Doane unveils Division of diversity, equity, and inclusion

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DEI pic

Vice President of the Division of diversity, equity, and inclusion participating in the ribbon cutting ceremony at the Doane University-Lincoln campus.

The Division of diversity, equity, and inclusion is a new division that focuses on making Doane a safe space for all students to truly and freely express themselves.

This new division was unveiled at the Crete campus on Oct. 10.

Vice President of DEI Luis Sotelo says the new division is inspiring work that “calls us to break down systemic and historical barriers and open doors for all to fully participate and belong in reaching our true potential”.

The DEI division hopes to change Doane’s image of being a historically predominantly white campus that lacks diversity, to a more diverse and inclusive one for all students.

In terms of diversity, DEI expands the idea beyond race and wants to include students who identify as LGBTQ as well.

The new division seeks to make current students aware of their vision to make Doane a more inclusive environment for all students and to recruit students to make Doane more diverse.

On Oct. 9, DEI was introduced at the Doane Lincoln campus where members of the division and students spoke to a crowd of about 40 people.

Sotelo talks about the history of DEI and what led to the creation of the division.

“Throughout our history, Doane has had champions of diversity, equity, and inclusion and the ceremonies gave us an opportunity to honor our history, knowing that this moment is possible because of the hardworking and visionary people that have pushed for progress over the years”.

Junior Allison Jasso spoke at the Lincoln campus and said the environment was comfortable and felt everyone in attendance was committed to making the DEI division successful.

Jasso believes in DEI’s mission and vision for the future of Doane.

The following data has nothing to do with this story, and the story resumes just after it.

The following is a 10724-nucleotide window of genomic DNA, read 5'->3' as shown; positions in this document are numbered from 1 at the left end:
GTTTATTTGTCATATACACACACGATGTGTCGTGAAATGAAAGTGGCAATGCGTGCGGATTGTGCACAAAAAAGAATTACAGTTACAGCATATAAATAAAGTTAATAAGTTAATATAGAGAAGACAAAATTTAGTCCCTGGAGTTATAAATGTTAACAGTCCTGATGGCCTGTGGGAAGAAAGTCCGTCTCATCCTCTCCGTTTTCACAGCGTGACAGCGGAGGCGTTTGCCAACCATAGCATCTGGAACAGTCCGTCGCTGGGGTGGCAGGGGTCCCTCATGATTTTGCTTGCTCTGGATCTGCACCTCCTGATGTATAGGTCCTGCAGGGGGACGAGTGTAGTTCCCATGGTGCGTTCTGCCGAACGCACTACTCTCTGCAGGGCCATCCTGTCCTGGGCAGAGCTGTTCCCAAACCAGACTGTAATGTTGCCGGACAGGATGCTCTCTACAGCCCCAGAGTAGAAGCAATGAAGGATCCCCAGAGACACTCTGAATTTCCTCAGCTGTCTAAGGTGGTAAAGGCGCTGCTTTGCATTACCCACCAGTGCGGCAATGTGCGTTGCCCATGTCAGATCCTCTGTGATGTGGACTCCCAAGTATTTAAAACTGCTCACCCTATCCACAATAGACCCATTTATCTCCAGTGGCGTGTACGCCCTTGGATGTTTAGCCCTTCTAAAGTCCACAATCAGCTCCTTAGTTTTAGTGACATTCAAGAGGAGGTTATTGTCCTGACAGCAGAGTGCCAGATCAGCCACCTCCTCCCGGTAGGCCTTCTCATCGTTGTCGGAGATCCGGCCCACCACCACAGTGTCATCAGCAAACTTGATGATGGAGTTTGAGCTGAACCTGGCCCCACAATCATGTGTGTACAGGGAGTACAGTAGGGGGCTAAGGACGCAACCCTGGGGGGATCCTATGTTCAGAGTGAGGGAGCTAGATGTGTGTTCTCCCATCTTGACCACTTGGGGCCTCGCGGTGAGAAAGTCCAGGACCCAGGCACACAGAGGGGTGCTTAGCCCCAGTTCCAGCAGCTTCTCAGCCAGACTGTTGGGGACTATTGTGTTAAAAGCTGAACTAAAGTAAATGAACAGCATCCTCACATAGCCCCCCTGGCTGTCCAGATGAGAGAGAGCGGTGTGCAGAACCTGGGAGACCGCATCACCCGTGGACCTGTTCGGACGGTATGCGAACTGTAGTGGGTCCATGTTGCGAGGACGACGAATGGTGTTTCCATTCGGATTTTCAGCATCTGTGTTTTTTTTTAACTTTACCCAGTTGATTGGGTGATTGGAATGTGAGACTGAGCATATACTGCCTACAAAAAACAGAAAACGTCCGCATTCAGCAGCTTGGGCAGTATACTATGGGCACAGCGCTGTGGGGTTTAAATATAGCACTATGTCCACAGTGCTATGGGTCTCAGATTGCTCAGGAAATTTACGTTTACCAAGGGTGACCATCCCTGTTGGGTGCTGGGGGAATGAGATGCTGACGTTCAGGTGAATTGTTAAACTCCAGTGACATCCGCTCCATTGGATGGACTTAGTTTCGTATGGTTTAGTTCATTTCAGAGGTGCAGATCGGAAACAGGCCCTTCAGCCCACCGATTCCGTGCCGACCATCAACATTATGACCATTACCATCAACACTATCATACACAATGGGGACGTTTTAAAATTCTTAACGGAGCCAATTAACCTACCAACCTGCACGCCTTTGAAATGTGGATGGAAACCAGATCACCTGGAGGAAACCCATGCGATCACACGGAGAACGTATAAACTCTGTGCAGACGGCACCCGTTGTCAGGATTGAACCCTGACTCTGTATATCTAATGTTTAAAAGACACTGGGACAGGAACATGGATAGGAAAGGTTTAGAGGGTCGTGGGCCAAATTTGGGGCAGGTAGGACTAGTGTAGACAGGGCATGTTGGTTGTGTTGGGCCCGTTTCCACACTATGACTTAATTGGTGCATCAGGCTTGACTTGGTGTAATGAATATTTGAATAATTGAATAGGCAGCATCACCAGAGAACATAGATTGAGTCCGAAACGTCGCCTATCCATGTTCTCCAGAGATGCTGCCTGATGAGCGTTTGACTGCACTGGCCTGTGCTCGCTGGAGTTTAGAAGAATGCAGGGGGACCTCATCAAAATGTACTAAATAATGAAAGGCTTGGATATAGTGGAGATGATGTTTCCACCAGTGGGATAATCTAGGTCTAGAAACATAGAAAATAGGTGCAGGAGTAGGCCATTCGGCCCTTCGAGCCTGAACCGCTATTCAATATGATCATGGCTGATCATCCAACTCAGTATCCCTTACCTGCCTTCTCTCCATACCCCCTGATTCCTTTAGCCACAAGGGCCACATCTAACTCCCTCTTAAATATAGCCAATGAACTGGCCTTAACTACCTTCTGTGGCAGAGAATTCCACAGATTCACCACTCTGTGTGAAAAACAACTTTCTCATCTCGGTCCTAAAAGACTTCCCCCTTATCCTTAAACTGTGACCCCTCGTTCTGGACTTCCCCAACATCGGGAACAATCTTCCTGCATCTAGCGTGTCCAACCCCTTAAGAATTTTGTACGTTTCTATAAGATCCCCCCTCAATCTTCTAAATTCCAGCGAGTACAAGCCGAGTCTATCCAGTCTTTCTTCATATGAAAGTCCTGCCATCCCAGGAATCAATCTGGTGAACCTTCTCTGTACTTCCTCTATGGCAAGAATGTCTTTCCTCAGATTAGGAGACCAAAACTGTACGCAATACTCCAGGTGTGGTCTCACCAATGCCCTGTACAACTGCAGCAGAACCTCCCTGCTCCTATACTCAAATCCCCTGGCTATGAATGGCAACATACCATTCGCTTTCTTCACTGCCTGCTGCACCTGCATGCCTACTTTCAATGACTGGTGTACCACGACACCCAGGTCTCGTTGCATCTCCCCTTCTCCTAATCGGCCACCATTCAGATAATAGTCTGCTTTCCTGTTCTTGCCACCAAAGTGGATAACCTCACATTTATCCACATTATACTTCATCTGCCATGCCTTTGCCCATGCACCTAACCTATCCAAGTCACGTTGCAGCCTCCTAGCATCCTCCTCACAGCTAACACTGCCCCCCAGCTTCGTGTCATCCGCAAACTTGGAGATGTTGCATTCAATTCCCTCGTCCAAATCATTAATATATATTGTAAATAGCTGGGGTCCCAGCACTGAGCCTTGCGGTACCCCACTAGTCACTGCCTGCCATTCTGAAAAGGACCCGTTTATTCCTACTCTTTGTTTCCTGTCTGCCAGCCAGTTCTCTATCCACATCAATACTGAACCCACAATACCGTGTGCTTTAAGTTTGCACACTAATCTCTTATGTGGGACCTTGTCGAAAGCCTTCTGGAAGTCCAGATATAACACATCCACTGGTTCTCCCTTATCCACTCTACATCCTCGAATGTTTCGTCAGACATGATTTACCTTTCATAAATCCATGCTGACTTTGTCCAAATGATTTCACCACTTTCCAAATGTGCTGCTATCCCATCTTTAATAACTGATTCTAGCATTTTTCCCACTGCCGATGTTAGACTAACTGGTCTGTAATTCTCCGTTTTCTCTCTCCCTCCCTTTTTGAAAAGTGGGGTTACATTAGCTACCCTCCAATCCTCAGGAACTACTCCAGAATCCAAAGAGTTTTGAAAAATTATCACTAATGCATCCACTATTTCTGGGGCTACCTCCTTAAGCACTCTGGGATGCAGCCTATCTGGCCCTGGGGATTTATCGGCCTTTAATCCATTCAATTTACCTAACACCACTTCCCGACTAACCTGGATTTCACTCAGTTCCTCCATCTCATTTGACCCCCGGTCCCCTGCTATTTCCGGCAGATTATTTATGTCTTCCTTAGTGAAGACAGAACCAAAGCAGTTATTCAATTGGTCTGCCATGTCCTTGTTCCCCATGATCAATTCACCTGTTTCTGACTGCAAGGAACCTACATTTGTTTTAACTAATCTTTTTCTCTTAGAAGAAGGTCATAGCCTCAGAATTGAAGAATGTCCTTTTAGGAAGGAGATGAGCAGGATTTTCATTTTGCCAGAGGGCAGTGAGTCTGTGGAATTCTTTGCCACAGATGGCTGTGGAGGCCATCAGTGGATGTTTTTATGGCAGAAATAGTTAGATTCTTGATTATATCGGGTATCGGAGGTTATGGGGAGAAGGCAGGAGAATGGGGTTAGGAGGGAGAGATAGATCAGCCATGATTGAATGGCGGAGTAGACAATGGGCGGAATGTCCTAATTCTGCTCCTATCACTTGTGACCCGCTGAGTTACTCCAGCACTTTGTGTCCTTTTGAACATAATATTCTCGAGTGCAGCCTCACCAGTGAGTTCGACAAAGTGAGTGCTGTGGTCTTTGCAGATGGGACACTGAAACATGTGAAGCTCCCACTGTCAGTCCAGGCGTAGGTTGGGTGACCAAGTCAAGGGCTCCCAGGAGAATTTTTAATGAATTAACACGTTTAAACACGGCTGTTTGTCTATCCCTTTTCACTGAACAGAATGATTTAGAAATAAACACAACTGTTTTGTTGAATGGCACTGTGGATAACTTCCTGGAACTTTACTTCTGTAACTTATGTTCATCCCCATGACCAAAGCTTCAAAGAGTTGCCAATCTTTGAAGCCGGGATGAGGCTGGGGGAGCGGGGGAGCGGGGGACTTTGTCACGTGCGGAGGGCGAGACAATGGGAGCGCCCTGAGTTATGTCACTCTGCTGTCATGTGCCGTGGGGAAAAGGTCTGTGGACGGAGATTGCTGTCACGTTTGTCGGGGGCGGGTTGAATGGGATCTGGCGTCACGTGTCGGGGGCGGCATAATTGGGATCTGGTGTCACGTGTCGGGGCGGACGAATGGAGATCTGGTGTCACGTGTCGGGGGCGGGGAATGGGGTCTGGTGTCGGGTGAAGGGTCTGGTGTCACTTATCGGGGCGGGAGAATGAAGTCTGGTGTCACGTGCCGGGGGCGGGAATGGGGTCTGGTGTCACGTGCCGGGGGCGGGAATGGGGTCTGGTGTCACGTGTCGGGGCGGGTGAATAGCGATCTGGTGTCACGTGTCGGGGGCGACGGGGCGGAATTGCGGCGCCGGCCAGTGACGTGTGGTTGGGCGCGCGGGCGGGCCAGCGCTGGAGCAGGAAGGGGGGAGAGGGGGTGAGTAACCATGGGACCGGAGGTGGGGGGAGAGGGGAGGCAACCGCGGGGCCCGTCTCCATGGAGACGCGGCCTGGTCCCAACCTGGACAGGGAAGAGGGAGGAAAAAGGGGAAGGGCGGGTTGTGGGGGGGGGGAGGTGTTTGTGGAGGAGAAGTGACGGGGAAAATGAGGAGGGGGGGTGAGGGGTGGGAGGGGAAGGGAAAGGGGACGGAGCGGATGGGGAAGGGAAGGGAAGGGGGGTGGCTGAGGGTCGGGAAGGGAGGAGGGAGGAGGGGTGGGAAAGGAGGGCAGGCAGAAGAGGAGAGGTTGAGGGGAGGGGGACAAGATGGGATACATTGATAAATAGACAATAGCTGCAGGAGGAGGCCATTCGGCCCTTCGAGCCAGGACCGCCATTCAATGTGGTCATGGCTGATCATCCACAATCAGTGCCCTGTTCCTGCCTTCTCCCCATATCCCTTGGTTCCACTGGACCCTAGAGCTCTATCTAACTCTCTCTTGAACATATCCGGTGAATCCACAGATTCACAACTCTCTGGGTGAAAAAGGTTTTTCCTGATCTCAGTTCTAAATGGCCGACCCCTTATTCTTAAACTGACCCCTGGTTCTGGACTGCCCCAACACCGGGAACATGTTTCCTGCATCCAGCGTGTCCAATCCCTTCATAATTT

“To me, DEI means seeking to be more open-minded, understanding, compassionate, welcoming, and comfortable discussing extremely difficult subjects,” Jasso said. “DEI wants to make all students feel comfortable at Doane, and make students feel that they deserve to be here and that there are people looking out for them”.

In an interview with Jake Elswick, Vice President of Enrollment and Student Experience, he talked about momentum. There was never a perfect moment to start this new division but there were factors working against.

“This is where we have to capture this and we have to embrace it and say, look, this isn't just a PR stunt. This isn't just a photograph. This is actually about changing the way that we do things”, Elswick said.

Elswick also discussed how they plan to get more students of color on campus. Doane is increasing its outreach to rural communities and reaching out to Latino students who are first-generation college students.

Doane also hosts Spanish visit days.

“We have families that come in on the weekends so that people don’t have to take off work and we make it easy and accessible in that way,” Elswick said. “When they're here, it's student-run and our Latino students association is taking the reins on that. They're there talking about their experiences and so these parents and students are having very real conversations with our current students to say, you know, these are the barriers that society would tell you exist to get it into a private institution”.

Elswick also talked about Doane’s new partnership with College Possible, which helps first-generation students apply for FAFSA and the general process of getting into college.

The vision that DEI has for the campus is described best by Elswick.

“We do want to see a campus that better reflects what our communities actually look like. Of course, like, we'd love to see more black students, more Latino students, more students that identify as LGBTQ”, Elswick said. “But ultimately, my vision and hope is that when those students come to our campus, they feel like they have a home here. They feel like they can express their identity freely, but they're not going to be discriminated against. That they're not going to face retribution for being openly, freely and proudly who they are”.